Manufacturers, marketers of alcoholic energy drinks put on notice

Posted by Editorial on 20th May 2008

The manufacturers and marketers of alcoholic energy drinks have been warned by Consumer Affairs Victoria (CAV) that their product claims will be scrutinised more carefully.

Minister for Consumer Affairs, Tony Robinson, issued a public warning about alcoholic energy drinks, cautioning that these products may pose particular risks to consumers’ health and wellbeing.

Alcoholic energy drinks are packaged ready-to-drink products combining alcohol with a stimulant such as caffeine or guarana. They are often marketed as enhancing alertness and reducing fatigue. However, manufacturers give substantially less prominence to the risks associated with combining alcohol with stimulants, according to CAV.

“Consumers need to know that these drinks may be harmful to their health and wellbeing. The Brumby Government believes that the marketing of alcoholic energy drinks can fail to make consumers’ aware of some very real risks and adverse effects,” Mr Robinson said.

In particular, it is suggested that the emphasis on the energy-giving qualities of the alcoholic energy drinks may mislead consumers about the intoxicating effects of the drinks.

“Young people are in particular danger of alcohol-related harm from alcoholic energy drinks, given their lack of experience, their tendency to engage in risky behaviours and the effects of alcohol on the developing brain,” Mr Robinson said. “I have issued this public warning to increase awareness of the potential health risks of alcoholic energy drinks, so consumers can make a better, more informed choice about consuming these products.”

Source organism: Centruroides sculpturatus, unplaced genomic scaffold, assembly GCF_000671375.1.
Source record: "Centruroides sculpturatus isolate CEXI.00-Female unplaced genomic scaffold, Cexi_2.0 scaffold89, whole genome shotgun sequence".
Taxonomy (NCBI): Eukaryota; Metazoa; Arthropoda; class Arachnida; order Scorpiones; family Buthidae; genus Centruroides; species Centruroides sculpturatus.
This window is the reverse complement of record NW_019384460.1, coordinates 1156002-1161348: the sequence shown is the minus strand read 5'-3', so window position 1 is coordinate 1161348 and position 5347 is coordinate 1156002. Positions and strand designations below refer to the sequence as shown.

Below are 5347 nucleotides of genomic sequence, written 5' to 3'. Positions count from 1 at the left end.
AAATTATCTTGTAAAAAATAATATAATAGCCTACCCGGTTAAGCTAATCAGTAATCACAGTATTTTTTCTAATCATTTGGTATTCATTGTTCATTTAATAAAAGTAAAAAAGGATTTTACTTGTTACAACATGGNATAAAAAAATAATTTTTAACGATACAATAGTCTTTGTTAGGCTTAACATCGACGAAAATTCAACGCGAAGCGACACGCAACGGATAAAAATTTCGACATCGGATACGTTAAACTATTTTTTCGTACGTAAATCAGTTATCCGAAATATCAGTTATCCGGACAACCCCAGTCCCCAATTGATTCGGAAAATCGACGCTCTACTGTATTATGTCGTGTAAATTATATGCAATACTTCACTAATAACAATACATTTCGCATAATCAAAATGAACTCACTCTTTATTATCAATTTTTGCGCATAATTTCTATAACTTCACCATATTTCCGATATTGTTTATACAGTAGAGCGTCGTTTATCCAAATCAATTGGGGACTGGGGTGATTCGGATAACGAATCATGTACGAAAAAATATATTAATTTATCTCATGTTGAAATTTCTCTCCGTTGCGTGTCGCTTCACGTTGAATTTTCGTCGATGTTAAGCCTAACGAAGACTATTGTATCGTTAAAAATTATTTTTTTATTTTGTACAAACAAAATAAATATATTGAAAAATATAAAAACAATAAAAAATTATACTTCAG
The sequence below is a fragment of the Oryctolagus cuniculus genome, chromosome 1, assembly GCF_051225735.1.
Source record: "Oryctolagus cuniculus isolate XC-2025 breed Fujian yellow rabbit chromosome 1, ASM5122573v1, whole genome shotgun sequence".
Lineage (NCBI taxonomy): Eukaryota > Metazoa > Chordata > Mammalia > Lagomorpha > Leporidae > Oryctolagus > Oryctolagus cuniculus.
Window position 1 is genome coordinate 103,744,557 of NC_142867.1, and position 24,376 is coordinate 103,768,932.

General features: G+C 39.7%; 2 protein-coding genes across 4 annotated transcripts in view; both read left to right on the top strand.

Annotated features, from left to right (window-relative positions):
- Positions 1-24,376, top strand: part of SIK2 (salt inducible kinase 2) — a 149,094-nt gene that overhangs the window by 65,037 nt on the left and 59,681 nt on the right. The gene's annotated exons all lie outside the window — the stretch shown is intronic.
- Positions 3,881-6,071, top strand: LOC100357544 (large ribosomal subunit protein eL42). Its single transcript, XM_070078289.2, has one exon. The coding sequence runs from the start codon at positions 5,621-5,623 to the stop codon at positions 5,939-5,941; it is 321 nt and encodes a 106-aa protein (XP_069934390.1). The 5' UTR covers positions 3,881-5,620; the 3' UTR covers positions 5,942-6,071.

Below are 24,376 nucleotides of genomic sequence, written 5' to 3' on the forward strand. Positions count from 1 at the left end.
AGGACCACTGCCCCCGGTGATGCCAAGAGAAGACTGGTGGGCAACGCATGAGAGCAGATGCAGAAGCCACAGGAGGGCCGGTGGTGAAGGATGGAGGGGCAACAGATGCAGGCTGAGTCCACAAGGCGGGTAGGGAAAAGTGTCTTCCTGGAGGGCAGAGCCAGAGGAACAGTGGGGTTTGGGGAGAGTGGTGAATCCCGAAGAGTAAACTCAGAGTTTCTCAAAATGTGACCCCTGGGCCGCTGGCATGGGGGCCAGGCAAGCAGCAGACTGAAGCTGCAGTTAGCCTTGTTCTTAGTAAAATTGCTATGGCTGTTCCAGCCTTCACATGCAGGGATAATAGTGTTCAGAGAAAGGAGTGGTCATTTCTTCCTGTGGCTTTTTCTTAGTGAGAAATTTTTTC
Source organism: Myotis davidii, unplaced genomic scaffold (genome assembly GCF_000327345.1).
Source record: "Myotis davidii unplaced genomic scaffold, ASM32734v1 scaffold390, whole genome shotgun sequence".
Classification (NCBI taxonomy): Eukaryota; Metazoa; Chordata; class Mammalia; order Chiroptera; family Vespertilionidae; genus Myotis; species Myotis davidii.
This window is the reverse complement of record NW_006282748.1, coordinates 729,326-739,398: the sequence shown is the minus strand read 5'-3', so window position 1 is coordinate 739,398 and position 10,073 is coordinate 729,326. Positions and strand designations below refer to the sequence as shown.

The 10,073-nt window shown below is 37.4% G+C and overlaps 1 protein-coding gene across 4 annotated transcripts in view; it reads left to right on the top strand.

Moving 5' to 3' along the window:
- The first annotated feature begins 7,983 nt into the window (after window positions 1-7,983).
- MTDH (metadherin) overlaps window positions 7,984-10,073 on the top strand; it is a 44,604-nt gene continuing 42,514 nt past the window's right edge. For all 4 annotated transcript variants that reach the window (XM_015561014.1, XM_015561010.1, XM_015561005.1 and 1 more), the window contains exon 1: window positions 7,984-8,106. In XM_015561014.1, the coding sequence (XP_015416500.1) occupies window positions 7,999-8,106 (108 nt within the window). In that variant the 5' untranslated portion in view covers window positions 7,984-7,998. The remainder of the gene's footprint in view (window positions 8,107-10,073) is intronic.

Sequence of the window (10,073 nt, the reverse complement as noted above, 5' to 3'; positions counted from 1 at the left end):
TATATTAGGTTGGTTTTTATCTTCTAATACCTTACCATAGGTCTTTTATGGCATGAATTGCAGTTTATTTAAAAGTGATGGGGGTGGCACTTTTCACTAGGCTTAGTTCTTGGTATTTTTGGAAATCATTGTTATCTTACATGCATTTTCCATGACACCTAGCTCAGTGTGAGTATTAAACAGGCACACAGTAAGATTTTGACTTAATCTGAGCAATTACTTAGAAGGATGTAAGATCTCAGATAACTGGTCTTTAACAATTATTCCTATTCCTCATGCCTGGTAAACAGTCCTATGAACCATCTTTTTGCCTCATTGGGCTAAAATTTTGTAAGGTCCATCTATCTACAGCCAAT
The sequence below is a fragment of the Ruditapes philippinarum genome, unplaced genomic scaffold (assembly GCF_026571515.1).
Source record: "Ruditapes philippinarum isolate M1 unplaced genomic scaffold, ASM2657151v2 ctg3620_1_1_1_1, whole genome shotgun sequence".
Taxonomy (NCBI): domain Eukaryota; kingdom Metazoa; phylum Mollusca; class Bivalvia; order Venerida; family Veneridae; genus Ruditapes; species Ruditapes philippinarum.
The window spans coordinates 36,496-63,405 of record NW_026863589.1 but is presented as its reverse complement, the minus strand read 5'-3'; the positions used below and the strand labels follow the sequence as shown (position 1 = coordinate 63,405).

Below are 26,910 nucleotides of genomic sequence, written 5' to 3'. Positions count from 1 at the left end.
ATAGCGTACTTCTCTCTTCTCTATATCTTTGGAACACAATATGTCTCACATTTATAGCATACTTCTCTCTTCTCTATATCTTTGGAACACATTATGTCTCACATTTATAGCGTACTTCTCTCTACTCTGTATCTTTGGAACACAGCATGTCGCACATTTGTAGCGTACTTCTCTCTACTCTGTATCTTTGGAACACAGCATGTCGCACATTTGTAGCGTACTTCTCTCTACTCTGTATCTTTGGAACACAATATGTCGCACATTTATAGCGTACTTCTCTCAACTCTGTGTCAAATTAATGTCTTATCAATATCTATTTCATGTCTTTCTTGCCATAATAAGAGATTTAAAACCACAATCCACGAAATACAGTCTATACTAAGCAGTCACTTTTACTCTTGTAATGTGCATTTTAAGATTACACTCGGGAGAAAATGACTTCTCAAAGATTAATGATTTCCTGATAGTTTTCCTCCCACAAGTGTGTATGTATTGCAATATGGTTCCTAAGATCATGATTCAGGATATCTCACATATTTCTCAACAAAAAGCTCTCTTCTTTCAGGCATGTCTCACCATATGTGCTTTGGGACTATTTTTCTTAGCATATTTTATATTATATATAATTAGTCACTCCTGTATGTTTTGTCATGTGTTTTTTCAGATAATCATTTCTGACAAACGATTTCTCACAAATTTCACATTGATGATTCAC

The Fair Trading Act 1999 empowers the Minister to issue public warnings on the basis that products may adversely affect the interest of persons who have acquired them.

In addition to this public warning, Mr Robinson has formally asked CAV to further investigate possible misleading or deceptive conduct in alcoholic energy drink marketing. “Manufacturers, distributors and marketers of alcoholic energy drinks should consider themselves on notice and that their marketing practices will be closely scrutinised, to ensure compliance with Victorian consumer protection law,” Mr Robinson said.

Mr Robinson also commended licensees who are removing cocktails and mixed drinks containing energy drinks from sale in their venues and manufacturers who are no longer distributing alcoholic energy drinks.

The warning comes following increased government action to curb binge-drinking and, with increased concern about binge-drinking prevalence in Australia, particularly in the media, alcoholic beverage manufacturers may need to brace themselves for further crackdowns and greater scrutiny in the future.